Eco-Rep Green Corner: Decorations festively going green

It’s December again, and for most people that means the beginning of the holiday season. For every holiday, there are many and varied traditions, but one thing that most holidays have in common is the tradition of decorating and the exchanging of gifts. Surely any “extreme” greenie would probably want to avoid this excess of consumerism and waste altogether, but there is a way to compromise by carrying out traditions in simple, green ways, and maybe even creating some new ones along the way.

For many people, the holidays begin with a tree. However, before pulling out an artificial tree, it might be time to consider getting a real one. It may seem contradictory, but real trees are actually less harmful for the environment. Unlike fake trees, they are biodegradable, and when they degrade, they put nutrients back into the soil. They are also safer than fake trees, which can be coated in substances that can be a serious detriment to the holiday spirit, such as lead. Many places also sell live trees with their roots intact. These can be watered while indoors and planted afterwards. To be really green, organic trees can be purchased. Organic trees are even better than conventional ones, because they are grown without the use of synthetic pesticides, which run off into surrounding land and water and are linked to many health problems. Whichever route, be sure to recycle or compost any real tree.

When it comes to decorating, it’s best to skip the lights, but if you can’t, buy LED lights. Homemade or natural decorations can be substituted for lights, such as strands of cranberries and popcorn, or fresh garland.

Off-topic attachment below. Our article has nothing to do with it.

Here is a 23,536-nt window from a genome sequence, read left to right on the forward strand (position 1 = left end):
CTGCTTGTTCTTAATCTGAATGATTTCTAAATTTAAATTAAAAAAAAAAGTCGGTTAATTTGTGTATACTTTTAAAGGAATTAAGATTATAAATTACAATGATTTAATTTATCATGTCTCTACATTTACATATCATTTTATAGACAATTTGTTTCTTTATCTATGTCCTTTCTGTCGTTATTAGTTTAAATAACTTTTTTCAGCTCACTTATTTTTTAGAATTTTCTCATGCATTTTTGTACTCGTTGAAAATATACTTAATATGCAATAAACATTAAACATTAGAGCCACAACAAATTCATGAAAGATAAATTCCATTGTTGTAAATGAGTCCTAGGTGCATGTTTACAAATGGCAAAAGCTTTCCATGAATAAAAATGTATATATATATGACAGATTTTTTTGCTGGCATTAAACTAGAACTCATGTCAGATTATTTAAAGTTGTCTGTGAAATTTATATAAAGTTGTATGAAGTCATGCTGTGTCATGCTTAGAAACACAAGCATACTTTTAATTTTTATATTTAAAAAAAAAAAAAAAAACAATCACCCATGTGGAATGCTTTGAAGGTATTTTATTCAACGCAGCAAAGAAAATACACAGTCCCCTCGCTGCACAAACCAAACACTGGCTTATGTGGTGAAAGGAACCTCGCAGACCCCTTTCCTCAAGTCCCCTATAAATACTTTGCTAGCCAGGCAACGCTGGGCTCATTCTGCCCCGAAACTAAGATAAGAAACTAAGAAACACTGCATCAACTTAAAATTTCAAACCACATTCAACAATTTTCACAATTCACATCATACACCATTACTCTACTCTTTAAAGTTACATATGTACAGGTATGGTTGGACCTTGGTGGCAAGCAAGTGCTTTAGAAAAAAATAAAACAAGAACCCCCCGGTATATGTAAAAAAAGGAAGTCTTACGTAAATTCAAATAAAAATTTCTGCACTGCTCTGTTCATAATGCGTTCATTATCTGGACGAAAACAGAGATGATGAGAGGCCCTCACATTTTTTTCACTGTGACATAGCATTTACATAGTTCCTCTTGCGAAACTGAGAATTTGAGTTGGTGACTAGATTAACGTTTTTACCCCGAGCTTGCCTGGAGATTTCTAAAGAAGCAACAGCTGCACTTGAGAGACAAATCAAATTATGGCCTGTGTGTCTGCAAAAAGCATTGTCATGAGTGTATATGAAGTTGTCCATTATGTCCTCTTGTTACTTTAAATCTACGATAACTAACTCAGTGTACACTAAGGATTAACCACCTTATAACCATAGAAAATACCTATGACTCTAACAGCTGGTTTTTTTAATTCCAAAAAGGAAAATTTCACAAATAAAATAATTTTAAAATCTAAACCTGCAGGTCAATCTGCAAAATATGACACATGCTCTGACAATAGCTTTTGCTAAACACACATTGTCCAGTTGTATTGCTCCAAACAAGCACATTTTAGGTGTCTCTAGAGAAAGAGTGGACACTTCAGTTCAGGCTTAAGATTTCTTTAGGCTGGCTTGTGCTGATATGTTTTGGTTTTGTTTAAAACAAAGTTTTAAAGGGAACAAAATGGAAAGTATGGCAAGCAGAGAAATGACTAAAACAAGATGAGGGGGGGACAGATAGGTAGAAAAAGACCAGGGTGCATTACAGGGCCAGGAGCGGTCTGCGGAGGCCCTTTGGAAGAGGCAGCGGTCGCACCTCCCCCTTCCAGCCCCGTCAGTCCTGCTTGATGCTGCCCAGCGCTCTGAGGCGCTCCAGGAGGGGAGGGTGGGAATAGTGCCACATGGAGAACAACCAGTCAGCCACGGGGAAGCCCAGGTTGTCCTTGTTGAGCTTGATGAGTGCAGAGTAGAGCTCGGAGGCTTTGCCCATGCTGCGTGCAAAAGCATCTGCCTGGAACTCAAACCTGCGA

For Hanukkah, non-electric menorahs can be used. Put soy or beeswax candles in them, which are much healthier than conventional paraffin. Of course, if possible, organic is always better. Avoiding candles made of paraffin wax is helpful for the environment because paraffin is a product of crude oil. When burned, paraffin releases petro-chemicals and carcinogens into the air. These candles are also non-biodegradable and emit large amounts of soot.

Of course, no one wants to go without presents, and with all the eco-friendly options available, there is no need to. To be really eco-conscious, services or other non-material gifts could be exchanged, such as offering to clean, make a meal or some other type of action that can be exchanged. This can even include donating time to a soup kitchen or charity in the name of any person who would otherwise have received a gift. For those who want a more traditional gift-giving experience, homemade gifts can deliver on a more responsible level. Old magazines, newspapers, catalogs and other paper scraps can make beautiful personalized collages, holiday cards and posters. For those who knit or crochet, snowflakes and other small ornaments can be made out of scraps of yarn that might be left around. Plants can be another great gift that also directly contribute to making the planet more sustainable. When it comes to wrapping, use old newspapers and magazines to help preserve trees. A touch of ribbon on top can make them look just as warm and inviting as the best wrapping paper.

For the first time this year, Rider’s annual display of holiday lights used LED bulbs that will use 90 percent less energy than the traditional bulbs we have used in years past.

Following any of these tips can have a huge impact on the amount of materials and energy consumed.  By implementing sustainability into the holidays, the season of giving will only get better. Keeping this planet healthy and balanced is the best gift anyone can give.

Kyle Dacey

Lawrenceville Eco-Rep

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